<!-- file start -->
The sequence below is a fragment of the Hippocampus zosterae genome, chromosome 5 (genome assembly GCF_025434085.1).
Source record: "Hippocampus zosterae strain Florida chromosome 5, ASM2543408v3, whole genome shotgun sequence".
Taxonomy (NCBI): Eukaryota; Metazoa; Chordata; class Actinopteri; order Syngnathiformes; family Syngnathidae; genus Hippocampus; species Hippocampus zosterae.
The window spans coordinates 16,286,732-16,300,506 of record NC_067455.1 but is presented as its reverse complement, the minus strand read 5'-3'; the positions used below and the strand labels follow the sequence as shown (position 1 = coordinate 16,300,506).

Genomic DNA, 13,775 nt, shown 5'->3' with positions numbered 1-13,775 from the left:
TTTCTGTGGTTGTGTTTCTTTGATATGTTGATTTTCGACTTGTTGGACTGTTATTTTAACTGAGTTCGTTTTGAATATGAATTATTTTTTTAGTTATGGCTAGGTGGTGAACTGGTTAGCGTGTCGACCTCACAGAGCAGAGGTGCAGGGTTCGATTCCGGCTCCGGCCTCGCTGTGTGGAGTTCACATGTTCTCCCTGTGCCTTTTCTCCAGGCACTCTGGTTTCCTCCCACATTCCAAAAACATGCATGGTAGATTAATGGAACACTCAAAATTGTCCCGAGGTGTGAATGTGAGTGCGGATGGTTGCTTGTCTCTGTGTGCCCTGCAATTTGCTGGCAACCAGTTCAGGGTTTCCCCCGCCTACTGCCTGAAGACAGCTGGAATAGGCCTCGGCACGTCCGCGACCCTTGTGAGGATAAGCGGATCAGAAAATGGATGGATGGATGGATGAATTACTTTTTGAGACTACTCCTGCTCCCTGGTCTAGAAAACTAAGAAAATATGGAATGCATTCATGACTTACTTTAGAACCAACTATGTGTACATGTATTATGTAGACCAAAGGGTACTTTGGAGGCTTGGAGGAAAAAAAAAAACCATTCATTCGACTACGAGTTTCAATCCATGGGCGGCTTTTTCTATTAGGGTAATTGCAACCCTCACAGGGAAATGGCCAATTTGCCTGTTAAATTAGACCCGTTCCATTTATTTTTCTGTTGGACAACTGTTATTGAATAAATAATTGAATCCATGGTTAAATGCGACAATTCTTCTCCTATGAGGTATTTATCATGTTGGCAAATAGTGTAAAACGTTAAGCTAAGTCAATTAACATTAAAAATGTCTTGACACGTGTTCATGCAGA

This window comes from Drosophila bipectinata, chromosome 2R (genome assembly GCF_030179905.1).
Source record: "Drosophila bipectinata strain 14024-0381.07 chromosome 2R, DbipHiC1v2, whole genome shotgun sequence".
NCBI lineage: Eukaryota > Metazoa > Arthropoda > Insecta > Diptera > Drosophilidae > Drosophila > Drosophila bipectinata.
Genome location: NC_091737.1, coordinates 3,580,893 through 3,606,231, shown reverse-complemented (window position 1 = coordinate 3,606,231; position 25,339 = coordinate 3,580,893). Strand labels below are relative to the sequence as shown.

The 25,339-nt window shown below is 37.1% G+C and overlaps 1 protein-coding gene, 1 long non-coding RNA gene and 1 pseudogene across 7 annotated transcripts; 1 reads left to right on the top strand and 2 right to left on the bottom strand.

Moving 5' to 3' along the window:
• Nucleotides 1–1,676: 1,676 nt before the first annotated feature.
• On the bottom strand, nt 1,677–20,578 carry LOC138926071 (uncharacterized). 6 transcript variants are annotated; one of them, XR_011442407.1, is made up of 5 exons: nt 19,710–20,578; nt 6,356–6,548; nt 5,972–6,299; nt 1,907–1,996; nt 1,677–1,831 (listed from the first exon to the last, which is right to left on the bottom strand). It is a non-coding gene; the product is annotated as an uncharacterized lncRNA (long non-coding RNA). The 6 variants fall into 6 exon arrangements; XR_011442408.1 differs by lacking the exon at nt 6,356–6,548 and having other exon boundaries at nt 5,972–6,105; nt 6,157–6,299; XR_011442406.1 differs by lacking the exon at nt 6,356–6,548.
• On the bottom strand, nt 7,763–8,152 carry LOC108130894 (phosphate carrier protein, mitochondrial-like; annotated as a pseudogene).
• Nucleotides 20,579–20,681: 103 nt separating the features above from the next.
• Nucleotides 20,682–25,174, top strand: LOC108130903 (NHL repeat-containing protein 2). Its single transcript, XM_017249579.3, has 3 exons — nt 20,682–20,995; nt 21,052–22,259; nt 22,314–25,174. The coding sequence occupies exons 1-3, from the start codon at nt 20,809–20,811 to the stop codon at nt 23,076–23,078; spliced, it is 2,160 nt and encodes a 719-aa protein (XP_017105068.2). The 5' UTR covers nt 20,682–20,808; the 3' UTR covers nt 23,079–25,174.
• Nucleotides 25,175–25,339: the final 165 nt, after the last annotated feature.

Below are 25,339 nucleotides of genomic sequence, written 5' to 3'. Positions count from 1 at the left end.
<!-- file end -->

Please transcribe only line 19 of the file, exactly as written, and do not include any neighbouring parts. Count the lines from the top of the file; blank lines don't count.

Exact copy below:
Below are 25,339 nucleotides of genomic sequence, written 5' to 3'. Positions count from 1 at the left end.